Lauda on Le Mans: “That so few (deaths) have occurred, is a miracle.” Link to original article in German.

Niki Lauda speaks about danger in motor sports, the Le Mans tragedy and how it relates to Formula One. And he explains, why he never took part in the French classic.

After the deadly accident at the 24 Hours of Le Mans last weekend Niki Lauda said that danger exists in motor sports and everyone who participates must be aware of it. The Austrian spoke on ORF (Austrian Public Broadcasting) “of this lethargy” that comes when nothing happens, and then the shock when, as was seen, an accident occurs. He compared the situation from last weekend to Formula One. Moreover, the 64-year-old, explained why he never raced at Le Mans: because of the risk.

The danger at Le Mans is already well understood. In 90 years of racing, over 100 deaths have occurred at the French classic. Last weekend Allan Simonsen joined that sad list. The Dane is the first death since Sebastion Enjolras was killed in pre-qualifying for the 1997 event. The last driver killed in the actual race was Jo Gartner back in 1986. After so much time, and so many thousands of miles driven without a fatal accident it could be concluded that Le Mans has become a pretty safe race.

“You get comfortable with that and forget what can happen. Namely, just what has happened at Le Mans.” countered Lauda in the ORF program and he made the comparison “Even in Formula One that’s so.” The last two fatal accidents to kill a driver in F1 occurred on the same “Black Weekend” in Imola 1994, when Austrian Roland Ratzenberger was killed on Saturday, followed by Ayrton Senna on Sunday.

Lauda Remembered His Time in Racing

“Auto racing is done at high speed and everyone is trying to beat everyone else, trying to win. That’s reality in motor sport.” Lauda continued, drawing a comparison to his own career: “Thank God, there are fewer incidents today than when I raced. There were no safety arrangements.”  It’s hard to imagine how a driver could deal with the situation in the cockpit, actually focused on the race, and a few yards away seeing a colleague in a serious accident, to know that it could be life or death, and know that he must keep going.

From the driver’s point of view, the three time world champion reported, “naturally you were involved with it all.” “Today in the media environment more or less, but you must ask the team directly, because you see it” he explained further “When such a bad accident occurs it is an unbelievably difficult situation that you have to come to grips with.” The Austrian had to battle with his own almost fatal accident at the Nordschleife and so he knows what he is speaking of.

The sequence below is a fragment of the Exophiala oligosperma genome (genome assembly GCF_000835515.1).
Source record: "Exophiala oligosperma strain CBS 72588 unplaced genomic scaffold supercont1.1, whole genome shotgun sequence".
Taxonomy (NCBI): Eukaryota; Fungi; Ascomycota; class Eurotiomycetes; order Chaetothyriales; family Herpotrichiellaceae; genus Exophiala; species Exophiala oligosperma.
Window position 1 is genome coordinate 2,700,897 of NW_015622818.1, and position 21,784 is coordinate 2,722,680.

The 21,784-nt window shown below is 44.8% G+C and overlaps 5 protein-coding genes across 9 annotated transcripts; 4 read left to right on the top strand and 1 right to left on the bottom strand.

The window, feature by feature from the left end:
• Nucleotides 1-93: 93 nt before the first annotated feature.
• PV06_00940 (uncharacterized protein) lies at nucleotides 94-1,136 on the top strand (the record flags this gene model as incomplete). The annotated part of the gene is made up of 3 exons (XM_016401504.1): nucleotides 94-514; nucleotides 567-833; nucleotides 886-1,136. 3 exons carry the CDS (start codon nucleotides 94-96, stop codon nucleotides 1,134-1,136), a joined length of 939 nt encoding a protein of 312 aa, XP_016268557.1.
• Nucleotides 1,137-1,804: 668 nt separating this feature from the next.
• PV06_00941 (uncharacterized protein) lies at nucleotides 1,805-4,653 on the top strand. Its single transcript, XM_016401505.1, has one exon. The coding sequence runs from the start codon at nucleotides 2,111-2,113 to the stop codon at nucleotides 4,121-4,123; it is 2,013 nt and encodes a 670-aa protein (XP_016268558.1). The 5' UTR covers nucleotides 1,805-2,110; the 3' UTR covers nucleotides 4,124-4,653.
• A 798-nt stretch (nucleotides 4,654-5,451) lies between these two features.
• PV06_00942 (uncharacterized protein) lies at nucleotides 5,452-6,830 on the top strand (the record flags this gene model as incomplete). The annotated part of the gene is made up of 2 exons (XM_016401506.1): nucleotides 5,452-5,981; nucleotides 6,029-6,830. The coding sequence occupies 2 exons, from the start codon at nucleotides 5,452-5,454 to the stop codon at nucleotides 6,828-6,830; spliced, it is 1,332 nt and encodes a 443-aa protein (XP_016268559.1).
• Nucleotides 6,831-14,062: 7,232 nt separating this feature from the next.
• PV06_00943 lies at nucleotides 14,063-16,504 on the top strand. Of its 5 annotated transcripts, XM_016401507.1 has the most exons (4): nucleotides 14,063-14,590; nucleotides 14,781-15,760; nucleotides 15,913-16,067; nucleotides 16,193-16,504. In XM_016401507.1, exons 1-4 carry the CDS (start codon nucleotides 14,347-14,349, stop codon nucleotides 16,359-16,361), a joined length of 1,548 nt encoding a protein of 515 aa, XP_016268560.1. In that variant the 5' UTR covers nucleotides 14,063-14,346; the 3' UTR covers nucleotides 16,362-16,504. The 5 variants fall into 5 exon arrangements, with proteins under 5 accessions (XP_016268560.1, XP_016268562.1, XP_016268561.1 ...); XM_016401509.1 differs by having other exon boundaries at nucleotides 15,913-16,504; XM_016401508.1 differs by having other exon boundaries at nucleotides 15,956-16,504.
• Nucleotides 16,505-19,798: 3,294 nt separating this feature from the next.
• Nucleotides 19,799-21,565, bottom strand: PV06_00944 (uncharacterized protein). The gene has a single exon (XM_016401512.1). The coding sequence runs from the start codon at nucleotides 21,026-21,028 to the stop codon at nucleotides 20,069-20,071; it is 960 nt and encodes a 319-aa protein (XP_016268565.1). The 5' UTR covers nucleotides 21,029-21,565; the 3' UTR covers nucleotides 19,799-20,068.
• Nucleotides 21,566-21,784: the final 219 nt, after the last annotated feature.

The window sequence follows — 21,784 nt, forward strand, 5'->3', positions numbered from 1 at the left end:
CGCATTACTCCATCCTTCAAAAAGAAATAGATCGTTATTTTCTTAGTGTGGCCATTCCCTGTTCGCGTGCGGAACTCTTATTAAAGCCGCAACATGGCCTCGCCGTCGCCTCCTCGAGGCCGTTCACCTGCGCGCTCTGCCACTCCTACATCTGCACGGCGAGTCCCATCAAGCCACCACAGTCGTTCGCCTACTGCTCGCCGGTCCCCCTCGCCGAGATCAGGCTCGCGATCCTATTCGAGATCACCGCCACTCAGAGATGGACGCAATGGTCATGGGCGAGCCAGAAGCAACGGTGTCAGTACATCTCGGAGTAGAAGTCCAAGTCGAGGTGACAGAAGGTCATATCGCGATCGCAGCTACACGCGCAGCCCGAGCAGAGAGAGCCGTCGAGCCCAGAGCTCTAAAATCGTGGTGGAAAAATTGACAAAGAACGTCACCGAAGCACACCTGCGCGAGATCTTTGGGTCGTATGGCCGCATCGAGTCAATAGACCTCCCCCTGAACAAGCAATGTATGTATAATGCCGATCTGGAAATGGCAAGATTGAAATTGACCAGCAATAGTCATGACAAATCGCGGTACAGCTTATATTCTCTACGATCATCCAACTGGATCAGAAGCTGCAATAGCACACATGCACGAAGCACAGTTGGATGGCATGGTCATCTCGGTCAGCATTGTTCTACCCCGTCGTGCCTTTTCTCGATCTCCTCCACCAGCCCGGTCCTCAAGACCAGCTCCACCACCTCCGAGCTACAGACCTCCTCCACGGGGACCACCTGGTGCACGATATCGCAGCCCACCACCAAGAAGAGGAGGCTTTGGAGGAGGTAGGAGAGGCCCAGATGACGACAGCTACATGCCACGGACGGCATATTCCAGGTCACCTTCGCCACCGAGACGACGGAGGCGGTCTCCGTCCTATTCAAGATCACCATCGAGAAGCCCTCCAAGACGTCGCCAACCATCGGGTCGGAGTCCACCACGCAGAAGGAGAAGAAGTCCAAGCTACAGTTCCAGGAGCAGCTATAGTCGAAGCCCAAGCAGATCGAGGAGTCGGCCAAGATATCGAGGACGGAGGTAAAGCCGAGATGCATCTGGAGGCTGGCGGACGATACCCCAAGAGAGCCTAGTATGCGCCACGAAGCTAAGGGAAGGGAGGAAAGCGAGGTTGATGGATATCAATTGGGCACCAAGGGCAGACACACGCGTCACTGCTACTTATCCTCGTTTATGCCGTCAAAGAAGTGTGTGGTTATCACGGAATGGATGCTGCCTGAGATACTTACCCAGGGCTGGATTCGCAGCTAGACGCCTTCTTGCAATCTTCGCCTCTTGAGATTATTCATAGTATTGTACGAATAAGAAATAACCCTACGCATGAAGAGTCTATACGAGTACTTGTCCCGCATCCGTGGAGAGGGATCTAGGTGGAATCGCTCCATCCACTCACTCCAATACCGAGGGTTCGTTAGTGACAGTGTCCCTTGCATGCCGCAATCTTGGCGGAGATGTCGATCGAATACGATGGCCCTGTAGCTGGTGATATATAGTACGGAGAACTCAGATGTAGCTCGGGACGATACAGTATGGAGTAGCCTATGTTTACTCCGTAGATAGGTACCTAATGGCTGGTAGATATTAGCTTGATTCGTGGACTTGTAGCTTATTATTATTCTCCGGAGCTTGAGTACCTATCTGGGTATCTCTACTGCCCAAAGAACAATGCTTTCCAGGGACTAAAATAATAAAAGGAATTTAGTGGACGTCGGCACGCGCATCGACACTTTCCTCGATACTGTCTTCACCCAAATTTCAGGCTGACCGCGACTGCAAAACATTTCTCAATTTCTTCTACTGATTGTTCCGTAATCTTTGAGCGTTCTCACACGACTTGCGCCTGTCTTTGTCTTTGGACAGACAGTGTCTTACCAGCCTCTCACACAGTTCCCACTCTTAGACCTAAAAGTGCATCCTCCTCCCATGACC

“In my time it was so brutal that one out of sixteen drivers would die every year. When you are doing that, you start to do the calculations. That means, the stress was intrinsically higher, and you were constantly confronted with it. Also when you experience that, that someone has an accident in front of you, like what happened to me for example,” remembered Lauda, he emphasized, “I’m sure many wake up from the habit of thinking that nothing bad can happen.”

Despite the Accident at Le Mans the Race Continued

Nevertheless, the Mercedes-Director stated: “This lethargy will return when nothing happens and then again naturally everyone will be very shocked. Only: you have to be aware, when you are involved in auto racing that this is a part of it.” he reemphasized again the danger of racing.

It was reported the family of Simonsen asked Aston Martin to not pull out of the race at Le Mans. Also, the death was announced during the race over loudspeakers at the track. Naturally that could be discussed, whether it was the right thing to do or not. Lauda said he agreed: it was right to continue the race, “because otherwise it would be too difficult”, he said. When the debris from the accident could be cleared and the area brought back to racing standards “then most races would be restarted,” said Lauda.

Too Much Risk at Le Mans for Lauda

“You must know what you are doing here,” Lauda restated. “To think you can be in auto racing and nothing is going to happen is false.” Lauda could never get excited for participating at Le Mans and he explained, “the problem at Le Mans that really stopped me from participating was the danger of professional drivers, driving full blown racing cars that can reach almost 225mph, against basically amateurs in street cars.”

Just two examples from many are the 2011 accidents survived by Audi works drivers Allan McNish and Mike Rockenfeller (links to short videos of both accidents to show how lucky both drivers were) bad injuries after accidents with slower GT class cars. The Briton crashed so badly into the tire wall that debris from the accident rained down on spectators. “The speed difference, day and night, professionals versus amateurs: that is definitely the biggest danger” is Lauda’s opinion of Le Mans. In closing he added, “That so little has happened is virtually a miracle.”

Original article written by Christian Schrader, any errors or ommissions in the translaton are completely down to the Jester’s poor German skills. Corrections welcome and accepted.